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International Journal of Scientific & Engineering Research Volume 3, Issue 5, May-2012 ISSN 2229-5518

Computational Modeling of a GRID Connected System Using PVSYST Software


T.M. Iftakhar Uddin, Md. Abrar Saad, Husnain-Al-Bustam, Md. Zakaria Mahbub

Islamic University of Technology


AbstractElectricity is an essential part of our way of life in

Bangladesh. Most of the electricity is currently provided from the conventional thermal or natural gas utilizing power stations. With the growing concerns about the greenhouse gas emission and other environmental issues the renewable energy technologies such as photovoltaic cells are increasingly being used for electricity production. This paper represents the computational modeling of a GRID connected home system for Bangladesh. The proposed "system" is defined as the set of components constituting the PV-array, the inverter, up to the connection to the national power grid. Each home will have the both connection with the national power GRID and a solar energy utilizing photovoltaic system. This type of power system will reduce the electricity bill. If we use this kind system the increasing power crisis could be reduced in a large extent.
Index TermsBangladesh, Computational, GRID, Photovoltaic, Solar, Energy, Electricity, National.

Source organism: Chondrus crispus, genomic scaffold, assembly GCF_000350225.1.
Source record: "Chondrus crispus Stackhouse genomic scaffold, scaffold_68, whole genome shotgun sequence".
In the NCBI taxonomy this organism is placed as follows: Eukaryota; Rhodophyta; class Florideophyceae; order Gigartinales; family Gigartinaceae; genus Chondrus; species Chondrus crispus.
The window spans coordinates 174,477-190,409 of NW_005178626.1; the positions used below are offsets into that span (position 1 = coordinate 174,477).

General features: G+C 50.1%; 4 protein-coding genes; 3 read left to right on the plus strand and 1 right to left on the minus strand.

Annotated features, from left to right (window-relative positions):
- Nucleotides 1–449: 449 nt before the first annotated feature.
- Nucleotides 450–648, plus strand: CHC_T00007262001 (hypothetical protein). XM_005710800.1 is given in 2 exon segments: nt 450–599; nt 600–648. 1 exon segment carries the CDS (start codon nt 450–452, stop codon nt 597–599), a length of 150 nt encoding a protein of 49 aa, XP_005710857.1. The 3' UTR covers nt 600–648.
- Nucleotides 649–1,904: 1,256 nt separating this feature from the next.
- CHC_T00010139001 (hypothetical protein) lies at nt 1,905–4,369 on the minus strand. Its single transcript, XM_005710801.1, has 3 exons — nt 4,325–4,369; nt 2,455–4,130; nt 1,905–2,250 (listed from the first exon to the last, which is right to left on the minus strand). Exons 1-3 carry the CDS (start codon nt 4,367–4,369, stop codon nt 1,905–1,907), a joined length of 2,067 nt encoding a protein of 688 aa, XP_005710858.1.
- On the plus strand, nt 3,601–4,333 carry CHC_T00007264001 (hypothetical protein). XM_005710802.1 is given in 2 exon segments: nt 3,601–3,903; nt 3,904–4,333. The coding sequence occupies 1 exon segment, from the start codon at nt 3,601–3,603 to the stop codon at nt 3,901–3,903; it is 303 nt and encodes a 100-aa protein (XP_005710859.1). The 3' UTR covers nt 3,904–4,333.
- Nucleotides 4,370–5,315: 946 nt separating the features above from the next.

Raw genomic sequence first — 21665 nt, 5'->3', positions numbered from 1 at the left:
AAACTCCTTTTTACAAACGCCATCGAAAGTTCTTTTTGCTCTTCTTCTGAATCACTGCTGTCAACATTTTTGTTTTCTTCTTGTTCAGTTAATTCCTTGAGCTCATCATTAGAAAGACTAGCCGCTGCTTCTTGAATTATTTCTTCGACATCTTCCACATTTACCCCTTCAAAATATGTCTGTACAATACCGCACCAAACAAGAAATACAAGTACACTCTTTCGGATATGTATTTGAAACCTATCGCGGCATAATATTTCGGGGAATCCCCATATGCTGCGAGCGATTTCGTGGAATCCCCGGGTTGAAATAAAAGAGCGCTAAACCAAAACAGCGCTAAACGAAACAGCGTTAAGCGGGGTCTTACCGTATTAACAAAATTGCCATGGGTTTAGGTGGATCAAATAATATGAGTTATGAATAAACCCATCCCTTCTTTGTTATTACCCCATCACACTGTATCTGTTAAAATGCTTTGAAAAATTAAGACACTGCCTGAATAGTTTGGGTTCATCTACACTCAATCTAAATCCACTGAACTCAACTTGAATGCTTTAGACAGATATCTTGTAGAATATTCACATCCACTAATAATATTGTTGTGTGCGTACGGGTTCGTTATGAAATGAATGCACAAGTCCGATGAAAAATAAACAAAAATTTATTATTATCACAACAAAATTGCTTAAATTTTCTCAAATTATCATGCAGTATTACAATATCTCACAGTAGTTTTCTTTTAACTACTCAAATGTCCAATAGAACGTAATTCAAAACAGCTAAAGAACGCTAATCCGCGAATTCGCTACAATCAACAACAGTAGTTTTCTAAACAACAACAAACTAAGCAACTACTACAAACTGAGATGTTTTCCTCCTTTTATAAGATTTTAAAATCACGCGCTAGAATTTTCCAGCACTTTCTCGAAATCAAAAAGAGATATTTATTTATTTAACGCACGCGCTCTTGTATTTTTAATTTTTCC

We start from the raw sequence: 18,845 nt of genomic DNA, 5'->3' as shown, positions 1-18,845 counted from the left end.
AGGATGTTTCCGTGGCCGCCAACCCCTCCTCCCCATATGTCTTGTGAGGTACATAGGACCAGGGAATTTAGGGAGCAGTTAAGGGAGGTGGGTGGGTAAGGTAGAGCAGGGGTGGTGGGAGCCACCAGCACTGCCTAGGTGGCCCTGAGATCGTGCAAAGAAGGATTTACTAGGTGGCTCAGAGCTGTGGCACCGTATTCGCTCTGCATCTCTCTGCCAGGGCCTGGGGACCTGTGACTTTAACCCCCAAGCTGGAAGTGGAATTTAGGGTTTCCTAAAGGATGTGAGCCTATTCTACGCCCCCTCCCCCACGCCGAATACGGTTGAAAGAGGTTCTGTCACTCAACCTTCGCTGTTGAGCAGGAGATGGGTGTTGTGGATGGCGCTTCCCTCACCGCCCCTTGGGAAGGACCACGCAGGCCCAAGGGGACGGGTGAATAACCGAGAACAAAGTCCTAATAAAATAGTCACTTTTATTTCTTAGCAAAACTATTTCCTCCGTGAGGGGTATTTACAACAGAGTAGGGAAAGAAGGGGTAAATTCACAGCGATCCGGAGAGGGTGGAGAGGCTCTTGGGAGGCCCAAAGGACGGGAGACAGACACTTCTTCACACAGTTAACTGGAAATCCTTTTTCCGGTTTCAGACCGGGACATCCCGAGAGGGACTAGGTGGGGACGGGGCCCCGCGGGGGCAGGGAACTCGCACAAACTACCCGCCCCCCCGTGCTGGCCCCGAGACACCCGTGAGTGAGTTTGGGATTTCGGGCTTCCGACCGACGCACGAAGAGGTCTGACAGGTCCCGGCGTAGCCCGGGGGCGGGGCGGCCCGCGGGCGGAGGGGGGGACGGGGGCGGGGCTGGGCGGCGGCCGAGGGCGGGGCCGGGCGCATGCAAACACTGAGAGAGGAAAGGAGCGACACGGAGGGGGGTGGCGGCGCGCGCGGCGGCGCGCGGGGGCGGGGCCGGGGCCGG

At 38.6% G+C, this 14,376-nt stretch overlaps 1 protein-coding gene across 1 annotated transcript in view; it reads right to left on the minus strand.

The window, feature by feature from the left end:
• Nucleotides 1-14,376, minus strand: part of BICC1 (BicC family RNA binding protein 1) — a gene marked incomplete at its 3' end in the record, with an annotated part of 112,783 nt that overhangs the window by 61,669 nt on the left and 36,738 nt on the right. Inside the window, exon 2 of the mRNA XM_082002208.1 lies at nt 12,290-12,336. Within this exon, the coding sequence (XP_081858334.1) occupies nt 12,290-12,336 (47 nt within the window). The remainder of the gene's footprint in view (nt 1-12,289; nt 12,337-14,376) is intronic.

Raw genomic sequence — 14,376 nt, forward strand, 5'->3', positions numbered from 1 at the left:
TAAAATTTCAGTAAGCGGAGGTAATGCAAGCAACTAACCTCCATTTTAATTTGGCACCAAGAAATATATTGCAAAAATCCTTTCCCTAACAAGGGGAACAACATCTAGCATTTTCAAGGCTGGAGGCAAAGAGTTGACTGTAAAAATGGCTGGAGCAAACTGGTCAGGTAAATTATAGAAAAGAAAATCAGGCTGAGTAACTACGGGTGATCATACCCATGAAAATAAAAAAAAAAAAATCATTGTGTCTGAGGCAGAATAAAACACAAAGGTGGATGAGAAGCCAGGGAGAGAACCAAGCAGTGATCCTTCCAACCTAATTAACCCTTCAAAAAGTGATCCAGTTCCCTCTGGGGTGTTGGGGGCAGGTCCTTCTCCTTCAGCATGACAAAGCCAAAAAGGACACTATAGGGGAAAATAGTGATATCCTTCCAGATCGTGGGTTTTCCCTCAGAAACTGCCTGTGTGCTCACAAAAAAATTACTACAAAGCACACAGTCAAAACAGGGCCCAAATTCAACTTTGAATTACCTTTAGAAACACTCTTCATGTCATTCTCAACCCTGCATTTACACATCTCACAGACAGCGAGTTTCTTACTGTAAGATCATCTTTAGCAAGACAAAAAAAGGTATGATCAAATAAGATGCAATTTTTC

I. INTRODUCTION A photovoltaic (PV) system consists of a PV array and a number of balance-of-system (BOS) components, necessary for making the solar power ready to use. The PV array generates DC power with a variable voltage and current. It is possible to supply DC loads directly from the PV array [1]. Direct coupling of PV array and load is typically applied for applications that exhibit intrinsic storage capabilities like water pumping or cooling systems [2, 3]. If AC loads are to be supplied, an inverter is required, transforming the DC power from the PV array to AC power at prescribed voltage and frequency. In case the PV array does not directly supply a load, a storage device is needed. Mostly this is a battery but other technologies such as compressed air, superconducting coils, double-layer capacitors, redox batteries and hydrogen are currently explored or already applied [4, 5]. Such stand-alone systems are not connected to stiff mains. A way to increase their reliability of supply without additional storage equipment is to combine PV with other types of power generators as for example a diesel gen-set, a small gas